Heralded as the “best action movie ever made” by Michael Caine, with a cinematic release right in the midst of a pandemic on director Christopher Nolan’s insistence, Tenet’s elitist attitude doesn’t fare too well on-screen.
There wasn’t much to be known about Tenet before its release with no explicit plot description, no clear-cut context to who’s who in the cast, and even after watching the film, there isn’t much clarity. The film plays as a confusing, jumbled James Bond-wannabe, without the James Bond charm.
Headlining star John David Washington, whose protagonist role is simply named “The Protagonist”, admitted to his own confusion about the project. At one point in the movie, Washington insists that “I am the Protagonist of this operation”, but is reminded that he is “an protagonist”, implying that there are more unknown parties who play a part in what pans out.
For an action movie, Nolan’s direction takes an excessively enigmatic route, so much so that the plot cannot tie two points together. The opening scene seems like it could be an important one, but the events of it are never revisited. There is a lack of any backstory, or any information, in regards to any of the cast of dry characters.
In addition, there’s also a serious declination to provide a comprehensive flow of events, and every line delivered seems to explain the scene at play, when it should enhance and further the story being told. The characters at hand have no emotional attractiveness, almost as if they are all indifferent, and mildly aware of what is going on, but don’t allow the events of the movie to impact them or their relationships.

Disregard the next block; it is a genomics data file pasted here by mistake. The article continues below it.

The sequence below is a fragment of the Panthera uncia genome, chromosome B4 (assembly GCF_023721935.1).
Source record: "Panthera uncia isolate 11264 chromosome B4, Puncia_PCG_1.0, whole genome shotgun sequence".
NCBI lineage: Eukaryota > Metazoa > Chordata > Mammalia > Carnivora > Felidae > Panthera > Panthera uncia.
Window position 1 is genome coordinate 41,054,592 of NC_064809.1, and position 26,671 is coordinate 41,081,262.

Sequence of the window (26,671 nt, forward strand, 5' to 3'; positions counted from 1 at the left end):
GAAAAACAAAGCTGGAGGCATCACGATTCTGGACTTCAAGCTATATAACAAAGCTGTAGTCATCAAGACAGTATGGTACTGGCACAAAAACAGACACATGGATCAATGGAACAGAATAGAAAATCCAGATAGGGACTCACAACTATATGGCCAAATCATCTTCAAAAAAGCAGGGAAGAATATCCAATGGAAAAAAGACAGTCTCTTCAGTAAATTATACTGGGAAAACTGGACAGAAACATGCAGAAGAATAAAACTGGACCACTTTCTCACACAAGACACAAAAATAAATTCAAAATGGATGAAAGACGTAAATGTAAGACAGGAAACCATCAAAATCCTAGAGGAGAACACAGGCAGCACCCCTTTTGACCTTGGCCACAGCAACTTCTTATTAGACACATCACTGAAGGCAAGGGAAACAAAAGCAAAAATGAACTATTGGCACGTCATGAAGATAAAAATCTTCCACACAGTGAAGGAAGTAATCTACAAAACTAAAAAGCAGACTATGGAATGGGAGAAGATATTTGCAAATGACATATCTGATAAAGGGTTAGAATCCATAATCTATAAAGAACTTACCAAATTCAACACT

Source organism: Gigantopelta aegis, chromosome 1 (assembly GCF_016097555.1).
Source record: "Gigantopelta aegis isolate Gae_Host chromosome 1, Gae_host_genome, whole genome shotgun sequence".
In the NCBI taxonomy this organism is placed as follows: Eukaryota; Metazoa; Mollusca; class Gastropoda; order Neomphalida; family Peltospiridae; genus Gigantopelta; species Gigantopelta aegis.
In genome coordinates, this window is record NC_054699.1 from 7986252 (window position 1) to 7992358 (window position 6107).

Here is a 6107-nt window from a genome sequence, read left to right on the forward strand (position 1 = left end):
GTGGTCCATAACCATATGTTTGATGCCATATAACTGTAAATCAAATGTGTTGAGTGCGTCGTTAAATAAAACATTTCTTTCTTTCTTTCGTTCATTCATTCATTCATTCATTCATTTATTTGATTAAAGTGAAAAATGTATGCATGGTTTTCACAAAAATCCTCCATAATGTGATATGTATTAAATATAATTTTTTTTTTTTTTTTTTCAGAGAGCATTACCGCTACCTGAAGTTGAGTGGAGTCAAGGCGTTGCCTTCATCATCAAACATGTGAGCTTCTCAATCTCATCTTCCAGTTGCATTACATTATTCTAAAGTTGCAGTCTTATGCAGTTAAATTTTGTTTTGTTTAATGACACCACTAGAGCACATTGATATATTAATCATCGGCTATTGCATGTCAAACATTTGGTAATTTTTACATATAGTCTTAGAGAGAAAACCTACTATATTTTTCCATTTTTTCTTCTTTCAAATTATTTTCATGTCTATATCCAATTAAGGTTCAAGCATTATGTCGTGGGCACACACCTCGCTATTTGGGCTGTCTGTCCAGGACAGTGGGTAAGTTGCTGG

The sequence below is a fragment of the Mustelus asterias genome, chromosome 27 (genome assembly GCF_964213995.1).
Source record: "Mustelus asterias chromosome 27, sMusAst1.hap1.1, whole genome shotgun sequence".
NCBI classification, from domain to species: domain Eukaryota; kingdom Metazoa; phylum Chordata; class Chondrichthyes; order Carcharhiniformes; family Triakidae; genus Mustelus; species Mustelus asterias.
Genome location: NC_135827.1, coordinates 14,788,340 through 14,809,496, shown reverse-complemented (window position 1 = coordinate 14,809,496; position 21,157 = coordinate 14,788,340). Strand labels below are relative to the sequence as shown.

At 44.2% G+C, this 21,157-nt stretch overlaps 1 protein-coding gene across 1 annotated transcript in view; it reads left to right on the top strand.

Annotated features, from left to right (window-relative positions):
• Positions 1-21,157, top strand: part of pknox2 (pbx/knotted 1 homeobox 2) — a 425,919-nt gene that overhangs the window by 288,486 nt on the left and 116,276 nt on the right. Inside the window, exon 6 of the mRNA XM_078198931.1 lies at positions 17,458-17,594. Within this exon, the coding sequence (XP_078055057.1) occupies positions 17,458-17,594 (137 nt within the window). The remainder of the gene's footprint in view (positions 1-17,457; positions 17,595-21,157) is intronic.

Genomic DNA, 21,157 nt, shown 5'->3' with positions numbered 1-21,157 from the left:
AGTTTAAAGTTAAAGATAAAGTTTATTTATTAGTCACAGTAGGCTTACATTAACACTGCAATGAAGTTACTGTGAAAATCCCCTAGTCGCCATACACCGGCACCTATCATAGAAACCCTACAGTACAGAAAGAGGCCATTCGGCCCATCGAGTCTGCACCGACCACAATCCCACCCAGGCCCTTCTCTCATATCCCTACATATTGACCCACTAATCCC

By no means is Tenet spoon-fed to audiences. In fact, the complexities are confusing and muddy the efforts of what could have been a fun action film. Nolan’s self-competitive approach (almost as if he’s attempting to one-up the deep-thinking tactics that he uses in his other work) disables his latest feature from giving itself a chance to step back and unwind. It is so stiffly directed and tense that it comes across as a psycho-thriller masquerading as another genre.
There is no discrediting Nolan’s past reputation, and there is certainly no slander upon his name here. Bearing that in mind, his sloppiness on Tenet makes it evident that this genre is one that does not suit his style. To those who go into Tenet hoping for espionage along the lines of Mission Impossible, beware. For past work such as Inception, the idea of playing with psychological elements was welcome, but might have been inappropriate for what Tenet aims to accomplish – which is still unknown.
For what it’s worth, the confusion can equate to intrigue, and though audiences may be completely lost on what they’re watching, there are some high-speed chase scenes and hand-to-hand fights (that may not may not include the use of a cheese grater) that are fairly compelling. The creativity behind Tenet may be lost in translation, and for what is lost, Ludwig Goransson’s homemade score compensates, and the action scenes that close out the film deliver genuine thrills. There may be weaknesses in other elements throughout Tenet, but it is to the film’s credit that the spurts of pulse-pounding action stand out.
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